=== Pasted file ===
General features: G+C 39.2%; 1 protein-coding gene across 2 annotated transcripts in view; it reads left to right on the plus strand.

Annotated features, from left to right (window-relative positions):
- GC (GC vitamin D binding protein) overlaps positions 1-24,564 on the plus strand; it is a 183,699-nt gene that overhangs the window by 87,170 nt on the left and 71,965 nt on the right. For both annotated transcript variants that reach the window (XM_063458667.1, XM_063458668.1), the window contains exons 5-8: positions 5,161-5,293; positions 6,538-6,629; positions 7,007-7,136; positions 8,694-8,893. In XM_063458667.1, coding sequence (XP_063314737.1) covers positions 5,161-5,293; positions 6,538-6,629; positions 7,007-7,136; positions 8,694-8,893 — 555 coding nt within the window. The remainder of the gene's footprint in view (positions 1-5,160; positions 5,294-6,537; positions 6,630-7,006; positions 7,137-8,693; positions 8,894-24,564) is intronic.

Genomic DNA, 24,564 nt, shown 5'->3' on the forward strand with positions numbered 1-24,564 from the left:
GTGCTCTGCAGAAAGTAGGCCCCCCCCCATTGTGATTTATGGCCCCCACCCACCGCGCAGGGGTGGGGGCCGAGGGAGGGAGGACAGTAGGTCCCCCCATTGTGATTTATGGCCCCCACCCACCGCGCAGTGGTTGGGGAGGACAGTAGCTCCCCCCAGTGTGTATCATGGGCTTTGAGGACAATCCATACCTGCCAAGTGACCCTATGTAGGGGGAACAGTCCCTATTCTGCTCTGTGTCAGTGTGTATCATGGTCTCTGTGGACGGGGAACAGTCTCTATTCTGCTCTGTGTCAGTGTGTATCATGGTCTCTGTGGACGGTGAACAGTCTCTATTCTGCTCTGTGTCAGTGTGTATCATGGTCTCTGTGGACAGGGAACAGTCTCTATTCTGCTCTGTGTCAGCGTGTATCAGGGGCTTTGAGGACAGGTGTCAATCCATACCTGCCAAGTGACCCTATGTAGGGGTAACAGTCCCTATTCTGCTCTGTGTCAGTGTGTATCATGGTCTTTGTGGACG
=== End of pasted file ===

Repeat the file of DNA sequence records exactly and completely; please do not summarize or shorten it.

General features: G+C 39.2%; 1 protein-coding gene across 2 annotated transcripts in view; it reads left to right on the plus strand.

Annotated features, from left to right (window-relative positions):
- GC (GC vitamin D binding protein) overlaps positions 1-24,564 on the plus strand; it is a 183,699-nt gene that overhangs the window by 87,170 nt on the left and 71,965 nt on the right. For both annotated transcript variants that reach the window (XM_063458667.1, XM_063458668.1), the window contains exons 5-8: positions 5,161-5,293; positions 6,538-6,629; positions 7,007-7,136; positions 8,694-8,893. In XM_063458667.1, coding sequence (XP_063314737.1) covers positions 5,161-5,293; positions 6,538-6,629; positions 7,007-7,136; positions 8,694-8,893 — 555 coding nt within the window. The remainder of the gene's footprint in view (positions 1-5,160; positions 5,294-6,537; positions 6,630-7,006; positions 7,137-8,693; positions 8,894-24,564) is intronic.

Genomic DNA, 24,564 nt, shown 5'->3' on the forward strand with positions numbered 1-24,564 from the left:
GTGCTCTGCAGAAAGTAGGCCCCCCCCCATTGTGATTTATGGCCCCCACCCACCGCGCAGGGGTGGGGGCCGAGGGAGGGAGGACAGTAGGTCCCCCCATTGTGATTTATGGCCCCCACCCACCGCGCAGTGGTTGGGGAGGACAGTAGCTCCCCCCAGTGTGTATCATGGGCTTTGAGGACAATCCATACCTGCCAAGTGACCCTATGTAGGGGGAACAGTCCCTATTCTGCTCTGTGTCAGTGTGTATCATGGTCTCTGTGGACGGGGAACAGTCTCTATTCTGCTCTGTGTCAGTGTGTATCATGGTCTCTGTGGACGGTGAACAGTCTCTATTCTGCTCTGTGTCAGTGTGTATCATGGTCTCTGTGGACAGGGAACAGTCTCTATTCTGCTCTGTGTCAGCGTGTATCAGGGGCTTTGAGGACAGGTGTCAATCCATACCTGCCAAGTGACCCTATGTAGGGGTAACAGTCCCTATTCTGCTCTGTGTCAGTGTGTATCATGGTCTTTGTGGACG